• Joanne Murphy
  • Joanne Murphy
  • CCI
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  • Assistant Professor
  • jmmurph2@uncg.edu
  • 1112 MHRA
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  • At UNCG Since: 2008
  • Undergraduate Research
    Fellow
  • Joanne Murphy
  • Undergraduate Research
    Fellow
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  • Faculty Groups: Undergraduate Research  
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  • Why Teaching?
  • The ancient classical world captured my imagination at a very young age. It seems in Irish mythology all our heroes go to Greece or encounters Greeks that teach them wisdom and about exotica! The more I learn about it, the more I love it. I want to try and pass some of this passion about something "other" to my students. I want them to get excited about a world that is far removed from theirs and yet extremely similar. The ancient Greeks and Roman provided so much that shape the modern experience that we can learn a lot from them about how to better interact with one another as world citizens. I get a great kick out of seeing my students realize the similarities and become enthralled by these cultures. At the same time that I am teaching the students about these cultures I also teaching them life skills of working in a peer-community, finding data, reading a text, analyzing it, and formulating and presenting their thoughts and opinions on it.
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  • Why Archaeology?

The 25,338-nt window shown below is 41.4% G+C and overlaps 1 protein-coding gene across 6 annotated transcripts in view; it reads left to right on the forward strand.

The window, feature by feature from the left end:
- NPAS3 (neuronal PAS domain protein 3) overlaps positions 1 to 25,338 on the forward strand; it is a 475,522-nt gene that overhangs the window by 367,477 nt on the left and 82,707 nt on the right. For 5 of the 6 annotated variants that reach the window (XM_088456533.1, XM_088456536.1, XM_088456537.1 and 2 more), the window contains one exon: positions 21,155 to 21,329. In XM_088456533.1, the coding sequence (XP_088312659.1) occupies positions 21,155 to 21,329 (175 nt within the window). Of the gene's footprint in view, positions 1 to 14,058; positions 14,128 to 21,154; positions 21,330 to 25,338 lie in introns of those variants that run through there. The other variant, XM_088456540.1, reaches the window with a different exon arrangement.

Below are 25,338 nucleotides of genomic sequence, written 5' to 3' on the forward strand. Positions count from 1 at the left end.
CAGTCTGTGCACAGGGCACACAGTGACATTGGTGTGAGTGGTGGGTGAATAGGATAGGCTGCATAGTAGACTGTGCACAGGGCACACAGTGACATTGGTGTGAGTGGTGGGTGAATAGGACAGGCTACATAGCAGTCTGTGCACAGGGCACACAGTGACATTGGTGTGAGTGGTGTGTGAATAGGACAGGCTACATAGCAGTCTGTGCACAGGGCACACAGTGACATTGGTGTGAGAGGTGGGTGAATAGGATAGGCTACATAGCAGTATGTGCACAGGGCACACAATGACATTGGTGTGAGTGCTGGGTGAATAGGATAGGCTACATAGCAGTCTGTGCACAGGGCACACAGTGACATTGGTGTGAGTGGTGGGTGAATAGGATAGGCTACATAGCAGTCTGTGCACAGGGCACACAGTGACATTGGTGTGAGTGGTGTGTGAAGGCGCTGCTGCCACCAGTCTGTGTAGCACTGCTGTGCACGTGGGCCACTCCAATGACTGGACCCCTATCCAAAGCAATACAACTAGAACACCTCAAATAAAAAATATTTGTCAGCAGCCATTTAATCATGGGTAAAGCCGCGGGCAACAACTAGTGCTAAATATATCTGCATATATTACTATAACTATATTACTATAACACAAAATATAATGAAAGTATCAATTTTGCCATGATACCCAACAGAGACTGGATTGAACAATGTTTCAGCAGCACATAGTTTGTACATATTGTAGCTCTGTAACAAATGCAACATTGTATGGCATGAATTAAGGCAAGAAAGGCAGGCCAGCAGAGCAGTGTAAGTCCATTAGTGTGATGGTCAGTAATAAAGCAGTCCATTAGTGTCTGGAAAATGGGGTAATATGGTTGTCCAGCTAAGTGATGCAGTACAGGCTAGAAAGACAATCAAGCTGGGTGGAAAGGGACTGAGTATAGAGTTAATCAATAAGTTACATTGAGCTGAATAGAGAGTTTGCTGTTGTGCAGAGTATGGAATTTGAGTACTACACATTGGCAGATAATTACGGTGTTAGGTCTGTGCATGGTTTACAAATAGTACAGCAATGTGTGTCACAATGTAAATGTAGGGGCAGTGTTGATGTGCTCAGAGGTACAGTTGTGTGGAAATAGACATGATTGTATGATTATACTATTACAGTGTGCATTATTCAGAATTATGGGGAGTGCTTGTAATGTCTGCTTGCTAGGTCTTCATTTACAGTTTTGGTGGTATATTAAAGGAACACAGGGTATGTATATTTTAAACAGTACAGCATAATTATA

• Why archaeology? A question my friends and family have asked many a time - at the beginning. Now they see me doing it and being excited by it (not to mentioned employed in it). I am fascinated that I can go into a field in Greece and find things sitting on the surface of the ground that were made 6000 years ago!!! The fact that I can tell a story about what happened in Greece that long ago thrills me. Currently I am working on two major projects: one on Bronze Age tombs around the famous Palace of Nestor in Pylos (southwestern Greece) and another on archeological surface survey on the island of Kea (Cyclades, Greece). Both of these projects give my students and me unique opportunities to recreate history. This is a real gift that we treasure.
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  • Why an FTLC Fellowship?
  • My research fuels my imagination, my freedom, my spirit of inquiry, and my teaching. It forces me to think critically and creatively and to solve a variety of problems. These are gifts that enhance all areas of my life and work that I would like to pass onto our students by incorporating more undergraduate research into our curriculum. When the FTLC called for application for an Undergraduate Research Fellow I was eager to apply. I want to see more students doing research. I want to explore how we can integrate more undergraduate research into our curriculum and introduce our students to it earlier in their academic experiences.
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  • What one thing would you change about UNCG?
  • I love working at UNCG. It has a great balance in the faculty of teaching, service, and research. I feel very supported here. The one thing that I would change is to bring more research opportunities to our undergraduates. Recent scholarship into undergraduate research shows two clear results: that there is a high correlation with both college and post-college success for students who have participated in and completed research projects at the undergraduate level; and that the humanities are falling behind the sciences in this area of undergraduate training. In order for us to offer successful undergraduate research experiences we need get more of our students doing research and doing it often and early.
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  • What’s Next?
  • Thanks to this FTLC Fellowship I will be able to work with the Undergraduate Research and Creativity Office to create models for how we can scaffold undergraduate research into the curriculum.
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